All of the energy that should have gone towards growth during her first year went to producing eggs instead. She is still tiny compared to her
clutch mates and will never reach full size.
Mixing two or more males or two or more females is easier but this can also cause issues. Many male snakes are territorial or will enter courtship rituals with other males. While this ‘wrestling’ is often harmless and neither party will go off food or show signs of stress, in certain species one male can and will dominate another kept in the same terrarium, so care must be taken. The male that is the loser in such interactions sometimes will become so stressed that he will not feed as regularly and his growth can suffer.
Many rat snakes perform this kind of dominance battle and I have seen it several times in Japanese Rat Snakes for example. Of course, keeping a snake singly makes it easier to keep track of how it is feeding, easier to isolate in case of potential illness, and is generally to be recommended for novice keepers. As time has gone by I tend to house snakes singly more out of convenience as I have a large collection and it is quicker to feed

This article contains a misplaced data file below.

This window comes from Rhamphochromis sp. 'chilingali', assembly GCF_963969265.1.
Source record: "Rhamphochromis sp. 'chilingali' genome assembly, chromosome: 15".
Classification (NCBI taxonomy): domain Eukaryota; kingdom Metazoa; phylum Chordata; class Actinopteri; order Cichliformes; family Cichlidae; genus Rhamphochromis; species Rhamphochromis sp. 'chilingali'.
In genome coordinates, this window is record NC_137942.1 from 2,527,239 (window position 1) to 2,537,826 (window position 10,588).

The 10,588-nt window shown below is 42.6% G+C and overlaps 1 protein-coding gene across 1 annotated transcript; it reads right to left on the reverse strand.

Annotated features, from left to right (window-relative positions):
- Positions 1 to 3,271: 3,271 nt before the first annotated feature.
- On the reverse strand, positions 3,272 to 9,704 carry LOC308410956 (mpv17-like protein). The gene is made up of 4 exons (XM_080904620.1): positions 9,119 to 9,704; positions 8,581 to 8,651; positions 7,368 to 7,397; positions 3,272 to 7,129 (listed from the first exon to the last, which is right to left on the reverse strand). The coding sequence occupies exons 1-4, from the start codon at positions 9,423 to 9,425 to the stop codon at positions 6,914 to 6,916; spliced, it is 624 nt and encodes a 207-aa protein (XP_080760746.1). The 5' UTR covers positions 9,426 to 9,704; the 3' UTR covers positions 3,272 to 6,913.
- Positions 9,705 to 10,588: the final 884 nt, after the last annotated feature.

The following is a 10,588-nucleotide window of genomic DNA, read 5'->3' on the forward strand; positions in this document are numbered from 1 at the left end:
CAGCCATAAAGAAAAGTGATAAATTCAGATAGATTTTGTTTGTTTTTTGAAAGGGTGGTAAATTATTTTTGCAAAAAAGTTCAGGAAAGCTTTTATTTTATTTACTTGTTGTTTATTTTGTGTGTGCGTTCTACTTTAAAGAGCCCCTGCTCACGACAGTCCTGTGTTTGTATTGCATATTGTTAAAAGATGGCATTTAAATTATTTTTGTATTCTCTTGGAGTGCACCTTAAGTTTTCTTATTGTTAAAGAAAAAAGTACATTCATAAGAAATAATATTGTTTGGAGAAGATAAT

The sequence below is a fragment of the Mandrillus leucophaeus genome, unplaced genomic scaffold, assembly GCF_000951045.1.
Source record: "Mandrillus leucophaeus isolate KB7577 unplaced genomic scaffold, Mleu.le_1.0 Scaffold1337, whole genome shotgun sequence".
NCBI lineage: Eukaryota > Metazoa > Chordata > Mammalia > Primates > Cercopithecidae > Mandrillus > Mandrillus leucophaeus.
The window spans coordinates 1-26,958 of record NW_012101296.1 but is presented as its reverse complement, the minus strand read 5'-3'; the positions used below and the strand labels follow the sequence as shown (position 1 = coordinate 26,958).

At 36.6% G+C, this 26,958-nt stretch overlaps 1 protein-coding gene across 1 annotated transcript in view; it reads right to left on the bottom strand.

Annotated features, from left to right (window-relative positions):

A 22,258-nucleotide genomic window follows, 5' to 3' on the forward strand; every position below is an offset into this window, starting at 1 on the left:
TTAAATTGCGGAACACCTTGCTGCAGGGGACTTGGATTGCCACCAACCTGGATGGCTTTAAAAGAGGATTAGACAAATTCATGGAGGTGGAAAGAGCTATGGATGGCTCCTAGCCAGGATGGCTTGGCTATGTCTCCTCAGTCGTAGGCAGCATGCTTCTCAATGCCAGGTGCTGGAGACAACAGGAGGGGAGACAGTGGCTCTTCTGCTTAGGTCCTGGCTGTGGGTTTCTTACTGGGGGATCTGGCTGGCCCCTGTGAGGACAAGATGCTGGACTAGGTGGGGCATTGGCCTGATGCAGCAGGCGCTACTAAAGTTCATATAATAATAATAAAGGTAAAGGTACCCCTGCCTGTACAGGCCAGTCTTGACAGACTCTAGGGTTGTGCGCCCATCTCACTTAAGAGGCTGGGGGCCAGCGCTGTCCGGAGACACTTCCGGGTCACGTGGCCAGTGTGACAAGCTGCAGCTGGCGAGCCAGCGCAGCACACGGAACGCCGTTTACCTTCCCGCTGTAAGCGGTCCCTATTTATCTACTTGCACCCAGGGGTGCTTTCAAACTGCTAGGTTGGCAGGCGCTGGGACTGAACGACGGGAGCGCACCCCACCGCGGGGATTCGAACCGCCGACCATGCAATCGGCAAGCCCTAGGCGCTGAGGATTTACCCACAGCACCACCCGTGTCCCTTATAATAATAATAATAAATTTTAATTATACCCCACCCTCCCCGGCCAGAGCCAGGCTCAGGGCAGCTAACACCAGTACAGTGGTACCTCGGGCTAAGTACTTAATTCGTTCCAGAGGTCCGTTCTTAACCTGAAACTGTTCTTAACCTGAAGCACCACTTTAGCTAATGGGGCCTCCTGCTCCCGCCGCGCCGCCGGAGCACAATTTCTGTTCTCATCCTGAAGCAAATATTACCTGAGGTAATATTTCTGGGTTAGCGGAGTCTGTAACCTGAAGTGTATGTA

them singly than if they are cohabited.
Those are some of the possible negative aspects of keeping snakes together, but there are positives too. The biggest of which is that, despite ‘common knowledge’ indicating that snakes are not social and do not react to one another, this is actually far from the case. Many species do socialise to varying extents to the point that, while keeping them alone probably does not have a negative impact, keeping them together could be considered another form of enrichment.